The Tower at PNC Plaza

by inPAINT

2015_0930_Neighborhood 2THE PROJECT

When it opened on October 1, 2015, The Tower at PNC Plaza added more than an interesting landmark to the Pittsburgh skyline; it demonstrated how green technology could effectively be incorporated into commercial design without compromising aesthetics.

Home to the commercial office headquarters for PNC Financial Services Group, the $400- million, 33-story tower incorporated a number of unprecedented technologies, helping the building to achieve LEED Platinum status and the title of the greenest office building in the world.


Purported to be 50% more energy efficient than similar buildings, The Tower integrates both passive and active design strategies and systems.

From the double-skin facade designed to help the building naturally ventilate, and a water recycling system that collects and reuses rain water, to a smart chandelier that monitors and reports energy usage, and windows that actually open (even on upper floors), every element of the 800,000-grosssquare-foot building’s design was selected for its potential environmental impact.

pnc coatingsAccording to Dan Passinault, associate director, innovation, products and commercialization at PPG Paints, “From the beginning, the building owners indicated they wanted to achieve LEED Platinum status, which means from furnishings to coatings, every component has to meet certain standards.”

In the case of coatings, paint contractor Patrinos Painting had a long history working with PPG and was well aware they had the products that would meet and, in several cases, exceed the required LEED 2009 standard.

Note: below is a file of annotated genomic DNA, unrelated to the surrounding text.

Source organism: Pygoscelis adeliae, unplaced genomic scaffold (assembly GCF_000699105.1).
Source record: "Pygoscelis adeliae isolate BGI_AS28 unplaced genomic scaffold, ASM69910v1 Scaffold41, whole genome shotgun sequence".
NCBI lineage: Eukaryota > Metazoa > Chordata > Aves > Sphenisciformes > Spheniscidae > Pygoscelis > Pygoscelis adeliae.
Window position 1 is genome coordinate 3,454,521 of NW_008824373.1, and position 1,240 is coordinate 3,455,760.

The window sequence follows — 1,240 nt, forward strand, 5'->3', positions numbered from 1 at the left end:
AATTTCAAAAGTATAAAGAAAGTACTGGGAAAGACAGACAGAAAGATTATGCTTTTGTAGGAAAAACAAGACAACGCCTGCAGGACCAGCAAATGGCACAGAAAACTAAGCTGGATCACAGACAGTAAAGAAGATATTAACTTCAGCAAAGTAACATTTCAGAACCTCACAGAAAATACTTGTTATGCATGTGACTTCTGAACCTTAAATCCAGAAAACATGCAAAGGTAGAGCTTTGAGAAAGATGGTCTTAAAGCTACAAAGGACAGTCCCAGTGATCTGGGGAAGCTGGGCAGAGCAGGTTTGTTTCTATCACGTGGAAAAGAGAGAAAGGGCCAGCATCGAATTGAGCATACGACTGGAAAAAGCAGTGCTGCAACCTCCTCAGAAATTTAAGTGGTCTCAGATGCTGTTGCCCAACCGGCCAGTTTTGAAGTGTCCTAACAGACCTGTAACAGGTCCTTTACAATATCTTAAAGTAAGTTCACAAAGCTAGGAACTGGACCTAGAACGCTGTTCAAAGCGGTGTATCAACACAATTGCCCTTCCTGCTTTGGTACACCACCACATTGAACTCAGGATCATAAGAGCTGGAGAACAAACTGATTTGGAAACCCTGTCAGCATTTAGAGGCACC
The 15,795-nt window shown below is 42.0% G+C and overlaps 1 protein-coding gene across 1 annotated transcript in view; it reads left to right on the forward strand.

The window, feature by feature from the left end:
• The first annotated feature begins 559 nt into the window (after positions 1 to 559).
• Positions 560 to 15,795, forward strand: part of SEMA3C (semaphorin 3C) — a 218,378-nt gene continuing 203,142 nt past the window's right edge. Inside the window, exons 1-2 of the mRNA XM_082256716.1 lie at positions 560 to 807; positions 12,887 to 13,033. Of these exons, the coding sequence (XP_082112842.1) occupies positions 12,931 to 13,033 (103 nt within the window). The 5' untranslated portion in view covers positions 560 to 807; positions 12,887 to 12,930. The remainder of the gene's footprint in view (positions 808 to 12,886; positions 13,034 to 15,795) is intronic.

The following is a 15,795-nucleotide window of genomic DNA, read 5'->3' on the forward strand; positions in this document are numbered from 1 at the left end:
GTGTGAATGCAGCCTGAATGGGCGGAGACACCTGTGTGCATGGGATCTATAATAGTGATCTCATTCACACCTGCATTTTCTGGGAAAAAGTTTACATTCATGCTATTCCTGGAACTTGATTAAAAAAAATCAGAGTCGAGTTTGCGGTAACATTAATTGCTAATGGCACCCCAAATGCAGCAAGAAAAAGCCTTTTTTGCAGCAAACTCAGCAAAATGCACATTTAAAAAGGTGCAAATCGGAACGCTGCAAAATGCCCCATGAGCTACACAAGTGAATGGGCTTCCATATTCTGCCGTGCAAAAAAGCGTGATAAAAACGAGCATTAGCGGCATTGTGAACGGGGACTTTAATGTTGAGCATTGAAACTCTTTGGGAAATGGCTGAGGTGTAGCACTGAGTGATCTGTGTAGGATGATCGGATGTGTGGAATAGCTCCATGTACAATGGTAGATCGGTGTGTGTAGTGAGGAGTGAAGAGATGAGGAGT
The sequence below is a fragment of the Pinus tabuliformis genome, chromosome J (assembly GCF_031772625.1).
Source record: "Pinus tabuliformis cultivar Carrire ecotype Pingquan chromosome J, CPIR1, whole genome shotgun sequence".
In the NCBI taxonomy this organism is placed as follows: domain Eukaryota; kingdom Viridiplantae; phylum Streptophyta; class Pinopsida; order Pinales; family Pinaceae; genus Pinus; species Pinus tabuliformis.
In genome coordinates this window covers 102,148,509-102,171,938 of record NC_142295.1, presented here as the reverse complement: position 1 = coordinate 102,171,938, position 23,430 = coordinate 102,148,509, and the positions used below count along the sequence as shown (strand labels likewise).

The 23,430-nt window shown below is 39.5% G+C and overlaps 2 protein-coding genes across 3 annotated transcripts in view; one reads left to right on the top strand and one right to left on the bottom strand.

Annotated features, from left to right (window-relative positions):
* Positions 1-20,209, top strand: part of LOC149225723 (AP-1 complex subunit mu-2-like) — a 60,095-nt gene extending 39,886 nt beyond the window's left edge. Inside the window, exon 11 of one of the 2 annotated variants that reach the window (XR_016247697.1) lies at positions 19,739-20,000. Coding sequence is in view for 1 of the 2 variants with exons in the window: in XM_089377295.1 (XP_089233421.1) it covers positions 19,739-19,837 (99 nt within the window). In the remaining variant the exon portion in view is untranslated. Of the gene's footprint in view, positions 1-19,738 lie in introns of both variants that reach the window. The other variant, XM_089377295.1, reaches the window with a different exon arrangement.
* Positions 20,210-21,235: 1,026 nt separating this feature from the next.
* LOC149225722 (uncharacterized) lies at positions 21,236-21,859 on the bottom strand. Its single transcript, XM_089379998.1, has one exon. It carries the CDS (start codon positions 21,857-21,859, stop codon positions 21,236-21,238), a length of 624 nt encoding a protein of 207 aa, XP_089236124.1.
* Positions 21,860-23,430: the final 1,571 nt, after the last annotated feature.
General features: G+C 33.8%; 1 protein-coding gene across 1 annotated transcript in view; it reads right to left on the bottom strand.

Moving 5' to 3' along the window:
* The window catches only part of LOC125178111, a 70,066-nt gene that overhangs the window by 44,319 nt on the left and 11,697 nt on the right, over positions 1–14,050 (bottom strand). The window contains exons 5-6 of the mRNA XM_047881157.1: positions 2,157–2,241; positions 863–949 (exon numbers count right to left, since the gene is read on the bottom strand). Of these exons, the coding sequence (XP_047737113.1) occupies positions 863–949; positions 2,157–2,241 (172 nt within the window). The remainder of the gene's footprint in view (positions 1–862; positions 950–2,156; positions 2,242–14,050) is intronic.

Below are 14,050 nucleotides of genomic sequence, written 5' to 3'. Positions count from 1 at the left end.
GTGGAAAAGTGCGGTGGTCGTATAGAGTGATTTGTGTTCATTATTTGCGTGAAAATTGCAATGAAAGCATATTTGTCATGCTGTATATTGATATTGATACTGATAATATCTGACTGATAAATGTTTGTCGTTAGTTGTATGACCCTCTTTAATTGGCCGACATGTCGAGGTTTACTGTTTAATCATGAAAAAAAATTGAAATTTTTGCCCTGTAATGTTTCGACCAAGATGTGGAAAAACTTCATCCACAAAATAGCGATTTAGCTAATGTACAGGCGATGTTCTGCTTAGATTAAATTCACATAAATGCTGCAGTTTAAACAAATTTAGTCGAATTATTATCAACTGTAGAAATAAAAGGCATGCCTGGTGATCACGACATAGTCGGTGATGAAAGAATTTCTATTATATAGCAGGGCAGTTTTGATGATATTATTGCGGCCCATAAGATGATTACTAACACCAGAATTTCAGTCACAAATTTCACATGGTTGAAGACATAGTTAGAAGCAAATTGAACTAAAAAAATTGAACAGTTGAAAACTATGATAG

Rick Schademan, field superintendent for Patrinos said, “The goal of the project was to build the greenest building in the world and PPG not only had the product, they had the ability to deliver it as it was needed.”

According to Schademan, painting the high-rise in the center of Pittsburgh was no small feat. “We had two shifts going at most times with up to 25 guys working at a time.” Schademan estimates they used somewhere between 6,000 and 7,000 gallons of coatings over the course of the nearly three-year- long project. “From the first job of painting the water-recycling tanks to the final spraying of 34 stairwells, it was a massive job. But in the end, we got it done according to plan and schedule. It’s really an impressive accomplishment for everyone involved.”


Rich Finoli, business development manager at PPG Paints was intimately involved with the project. “When you’re working on a project of this magnitude, there are a lot of moving parts and people to keep track of,” he says. “We had to stay on top of where everyone was and when product was needed … and where. Some days, we made two or three deliveries to the job site. We tracked inventory to make sure we always had what was needed on hand. As with any project,” he says, “time is money. We respected that and did our best to anticipate needs so that paint was never the cause of a delay.”

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